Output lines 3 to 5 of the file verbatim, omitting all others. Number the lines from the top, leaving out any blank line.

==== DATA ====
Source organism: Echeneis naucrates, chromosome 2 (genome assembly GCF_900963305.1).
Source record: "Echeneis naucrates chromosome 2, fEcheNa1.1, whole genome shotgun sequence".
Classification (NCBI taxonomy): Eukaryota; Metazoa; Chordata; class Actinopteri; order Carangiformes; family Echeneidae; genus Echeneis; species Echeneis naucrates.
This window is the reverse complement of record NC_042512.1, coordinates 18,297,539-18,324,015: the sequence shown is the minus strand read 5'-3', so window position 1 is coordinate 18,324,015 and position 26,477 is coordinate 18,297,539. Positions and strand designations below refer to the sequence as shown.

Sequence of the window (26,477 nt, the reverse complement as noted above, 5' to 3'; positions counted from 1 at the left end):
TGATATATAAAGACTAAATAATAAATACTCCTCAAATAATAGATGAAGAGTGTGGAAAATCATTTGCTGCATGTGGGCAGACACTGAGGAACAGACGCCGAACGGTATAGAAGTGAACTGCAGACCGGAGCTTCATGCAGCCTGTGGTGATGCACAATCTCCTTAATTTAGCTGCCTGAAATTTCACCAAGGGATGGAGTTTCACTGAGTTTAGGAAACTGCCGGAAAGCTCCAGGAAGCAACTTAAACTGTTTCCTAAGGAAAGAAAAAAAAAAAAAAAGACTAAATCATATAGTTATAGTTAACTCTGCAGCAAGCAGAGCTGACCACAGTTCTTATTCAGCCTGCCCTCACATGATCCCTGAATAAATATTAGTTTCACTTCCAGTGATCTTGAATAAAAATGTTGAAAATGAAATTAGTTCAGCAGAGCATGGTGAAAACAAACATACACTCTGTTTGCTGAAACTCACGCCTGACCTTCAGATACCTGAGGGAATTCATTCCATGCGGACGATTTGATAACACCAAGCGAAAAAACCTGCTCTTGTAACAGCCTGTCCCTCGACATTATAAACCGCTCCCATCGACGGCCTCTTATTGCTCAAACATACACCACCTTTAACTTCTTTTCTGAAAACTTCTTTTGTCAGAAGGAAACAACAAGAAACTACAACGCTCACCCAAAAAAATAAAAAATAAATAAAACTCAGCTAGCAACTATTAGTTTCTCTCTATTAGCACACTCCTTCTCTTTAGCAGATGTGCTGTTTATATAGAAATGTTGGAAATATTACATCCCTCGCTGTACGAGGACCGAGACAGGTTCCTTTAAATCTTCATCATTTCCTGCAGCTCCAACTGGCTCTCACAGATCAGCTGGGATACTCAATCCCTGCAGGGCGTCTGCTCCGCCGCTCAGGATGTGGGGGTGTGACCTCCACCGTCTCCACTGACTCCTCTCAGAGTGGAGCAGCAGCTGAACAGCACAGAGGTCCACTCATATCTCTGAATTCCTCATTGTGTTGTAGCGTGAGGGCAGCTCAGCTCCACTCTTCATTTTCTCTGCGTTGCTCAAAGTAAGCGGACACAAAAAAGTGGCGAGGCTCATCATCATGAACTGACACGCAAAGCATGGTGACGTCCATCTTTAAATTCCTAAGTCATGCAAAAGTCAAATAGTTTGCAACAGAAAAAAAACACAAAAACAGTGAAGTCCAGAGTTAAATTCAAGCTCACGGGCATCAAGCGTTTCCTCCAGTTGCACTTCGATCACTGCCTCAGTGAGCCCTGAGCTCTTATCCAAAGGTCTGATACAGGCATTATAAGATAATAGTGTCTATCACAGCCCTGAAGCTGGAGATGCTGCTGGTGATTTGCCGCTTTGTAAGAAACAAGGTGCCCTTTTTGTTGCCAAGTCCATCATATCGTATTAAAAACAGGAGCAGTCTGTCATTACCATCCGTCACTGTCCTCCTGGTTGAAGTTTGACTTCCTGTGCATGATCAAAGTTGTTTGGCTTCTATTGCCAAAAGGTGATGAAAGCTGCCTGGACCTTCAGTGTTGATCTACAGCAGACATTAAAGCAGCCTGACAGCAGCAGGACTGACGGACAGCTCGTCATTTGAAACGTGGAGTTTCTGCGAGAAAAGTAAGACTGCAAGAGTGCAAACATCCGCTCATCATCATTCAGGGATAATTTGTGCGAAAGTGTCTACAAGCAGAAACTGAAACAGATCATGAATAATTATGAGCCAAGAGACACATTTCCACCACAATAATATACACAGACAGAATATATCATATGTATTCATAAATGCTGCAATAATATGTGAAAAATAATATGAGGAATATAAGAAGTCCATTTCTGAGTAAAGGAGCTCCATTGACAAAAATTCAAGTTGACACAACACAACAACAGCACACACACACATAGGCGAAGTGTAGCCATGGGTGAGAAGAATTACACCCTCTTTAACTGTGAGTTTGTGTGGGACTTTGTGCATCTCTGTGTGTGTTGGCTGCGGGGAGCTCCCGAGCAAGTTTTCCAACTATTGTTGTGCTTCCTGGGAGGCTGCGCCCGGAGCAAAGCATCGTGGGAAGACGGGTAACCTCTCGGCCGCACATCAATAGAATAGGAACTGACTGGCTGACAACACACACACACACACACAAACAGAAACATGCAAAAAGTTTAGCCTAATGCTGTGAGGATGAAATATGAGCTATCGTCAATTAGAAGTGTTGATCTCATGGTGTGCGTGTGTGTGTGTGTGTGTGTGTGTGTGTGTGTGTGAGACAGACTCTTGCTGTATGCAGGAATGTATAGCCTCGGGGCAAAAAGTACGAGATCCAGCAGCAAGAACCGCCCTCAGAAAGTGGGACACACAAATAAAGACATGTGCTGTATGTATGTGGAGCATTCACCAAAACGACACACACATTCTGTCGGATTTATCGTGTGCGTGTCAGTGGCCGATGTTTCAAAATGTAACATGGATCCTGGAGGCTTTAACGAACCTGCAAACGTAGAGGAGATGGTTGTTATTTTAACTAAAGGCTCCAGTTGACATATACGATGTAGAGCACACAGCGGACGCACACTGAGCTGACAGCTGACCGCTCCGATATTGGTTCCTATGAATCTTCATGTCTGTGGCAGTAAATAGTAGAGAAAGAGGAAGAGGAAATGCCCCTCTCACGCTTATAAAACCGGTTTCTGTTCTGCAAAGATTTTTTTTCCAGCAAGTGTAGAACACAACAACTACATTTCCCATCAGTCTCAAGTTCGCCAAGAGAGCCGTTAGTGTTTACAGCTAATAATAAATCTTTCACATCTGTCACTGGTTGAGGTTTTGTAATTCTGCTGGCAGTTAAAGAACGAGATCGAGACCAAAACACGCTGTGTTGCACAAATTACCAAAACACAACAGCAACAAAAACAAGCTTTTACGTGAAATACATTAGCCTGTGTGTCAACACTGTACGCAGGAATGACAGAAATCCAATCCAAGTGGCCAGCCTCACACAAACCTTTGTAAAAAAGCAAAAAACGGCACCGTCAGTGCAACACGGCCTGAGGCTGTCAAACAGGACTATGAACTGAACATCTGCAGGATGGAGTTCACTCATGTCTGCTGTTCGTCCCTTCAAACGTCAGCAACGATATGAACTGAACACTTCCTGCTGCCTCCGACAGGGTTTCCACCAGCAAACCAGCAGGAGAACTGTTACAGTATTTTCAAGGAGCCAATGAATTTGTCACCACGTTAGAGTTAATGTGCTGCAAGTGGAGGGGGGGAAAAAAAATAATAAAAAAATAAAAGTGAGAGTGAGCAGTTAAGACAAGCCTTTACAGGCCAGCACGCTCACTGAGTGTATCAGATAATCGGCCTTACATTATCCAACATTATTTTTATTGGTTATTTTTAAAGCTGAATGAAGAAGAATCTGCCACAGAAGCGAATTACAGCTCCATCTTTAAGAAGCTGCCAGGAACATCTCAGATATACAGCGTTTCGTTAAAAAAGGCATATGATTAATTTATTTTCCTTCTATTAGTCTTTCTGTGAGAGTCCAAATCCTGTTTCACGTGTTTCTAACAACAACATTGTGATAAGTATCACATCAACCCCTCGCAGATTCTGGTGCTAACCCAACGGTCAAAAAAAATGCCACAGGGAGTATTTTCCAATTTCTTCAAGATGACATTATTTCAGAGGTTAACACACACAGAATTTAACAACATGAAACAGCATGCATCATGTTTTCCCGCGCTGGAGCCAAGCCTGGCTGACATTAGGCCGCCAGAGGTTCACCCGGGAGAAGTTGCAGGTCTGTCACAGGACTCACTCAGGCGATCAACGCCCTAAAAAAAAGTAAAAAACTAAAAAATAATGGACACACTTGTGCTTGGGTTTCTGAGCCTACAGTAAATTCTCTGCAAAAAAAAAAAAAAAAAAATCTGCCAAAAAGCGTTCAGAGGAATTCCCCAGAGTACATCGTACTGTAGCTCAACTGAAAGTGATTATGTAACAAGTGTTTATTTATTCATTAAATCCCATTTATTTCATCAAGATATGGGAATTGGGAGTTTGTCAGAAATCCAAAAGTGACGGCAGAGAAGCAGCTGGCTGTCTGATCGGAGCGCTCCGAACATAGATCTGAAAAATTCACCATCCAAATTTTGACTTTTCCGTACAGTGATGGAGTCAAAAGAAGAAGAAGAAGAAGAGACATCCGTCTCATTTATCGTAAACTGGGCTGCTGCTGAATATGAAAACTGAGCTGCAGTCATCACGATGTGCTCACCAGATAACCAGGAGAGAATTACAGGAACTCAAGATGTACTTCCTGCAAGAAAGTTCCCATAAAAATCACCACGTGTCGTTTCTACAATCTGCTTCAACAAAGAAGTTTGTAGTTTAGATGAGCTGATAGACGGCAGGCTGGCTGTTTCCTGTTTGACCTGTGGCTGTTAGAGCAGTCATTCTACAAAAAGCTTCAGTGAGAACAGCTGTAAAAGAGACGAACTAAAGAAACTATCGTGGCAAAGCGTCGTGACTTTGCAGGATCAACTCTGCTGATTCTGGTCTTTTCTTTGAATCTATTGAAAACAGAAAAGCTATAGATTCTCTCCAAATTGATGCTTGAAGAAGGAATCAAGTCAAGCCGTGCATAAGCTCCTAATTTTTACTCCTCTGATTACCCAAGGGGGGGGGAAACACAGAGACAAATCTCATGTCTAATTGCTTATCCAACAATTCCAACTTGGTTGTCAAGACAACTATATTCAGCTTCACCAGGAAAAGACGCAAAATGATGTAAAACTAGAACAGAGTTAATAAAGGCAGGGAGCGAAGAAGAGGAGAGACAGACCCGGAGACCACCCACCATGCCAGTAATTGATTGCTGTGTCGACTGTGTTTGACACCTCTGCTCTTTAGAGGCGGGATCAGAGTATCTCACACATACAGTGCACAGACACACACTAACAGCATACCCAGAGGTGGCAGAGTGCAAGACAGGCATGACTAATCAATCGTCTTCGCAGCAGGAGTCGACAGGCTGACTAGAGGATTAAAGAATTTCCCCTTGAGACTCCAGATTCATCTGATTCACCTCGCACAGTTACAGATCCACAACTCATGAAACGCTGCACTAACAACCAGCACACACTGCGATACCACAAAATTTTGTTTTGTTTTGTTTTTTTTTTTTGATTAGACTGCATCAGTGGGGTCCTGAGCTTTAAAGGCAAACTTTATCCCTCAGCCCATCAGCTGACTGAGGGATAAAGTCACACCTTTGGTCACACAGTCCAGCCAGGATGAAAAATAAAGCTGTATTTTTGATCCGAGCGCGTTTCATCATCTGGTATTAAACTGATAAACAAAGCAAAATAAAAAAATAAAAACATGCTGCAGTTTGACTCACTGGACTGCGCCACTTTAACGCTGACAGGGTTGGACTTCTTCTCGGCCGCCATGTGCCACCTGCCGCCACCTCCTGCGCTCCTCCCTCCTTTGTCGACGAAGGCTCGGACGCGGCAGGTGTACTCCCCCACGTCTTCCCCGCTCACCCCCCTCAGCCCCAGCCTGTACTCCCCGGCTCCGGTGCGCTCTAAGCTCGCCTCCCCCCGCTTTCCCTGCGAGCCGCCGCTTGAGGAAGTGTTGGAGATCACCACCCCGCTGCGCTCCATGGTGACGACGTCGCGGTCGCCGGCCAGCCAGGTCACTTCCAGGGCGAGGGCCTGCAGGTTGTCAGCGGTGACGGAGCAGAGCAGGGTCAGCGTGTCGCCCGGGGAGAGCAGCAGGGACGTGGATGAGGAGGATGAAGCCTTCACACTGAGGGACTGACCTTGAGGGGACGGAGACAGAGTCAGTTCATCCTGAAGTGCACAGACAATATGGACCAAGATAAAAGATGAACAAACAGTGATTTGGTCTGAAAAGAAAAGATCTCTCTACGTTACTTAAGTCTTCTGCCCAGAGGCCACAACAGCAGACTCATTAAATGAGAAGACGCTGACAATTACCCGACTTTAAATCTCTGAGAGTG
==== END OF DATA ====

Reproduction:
Classification (NCBI taxonomy): Eukaryota; Metazoa; Chordata; class Actinopteri; order Carangiformes; family Echeneidae; genus Echeneis; species Echeneis naucrates.
This window is the reverse complement of record NC_042512.1, coordinates 18,297,539-18,324,015: the sequence shown is the minus strand read 5'-3', so window position 1 is coordinate 18,324,015 and position 26,477 is coordinate 18,297,539. Positions and strand designations below refer to the sequence as shown.

Sequence of the window (26,477 nt, the reverse complement as noted above, 5' to 3'; positions counted from 1 at the left end):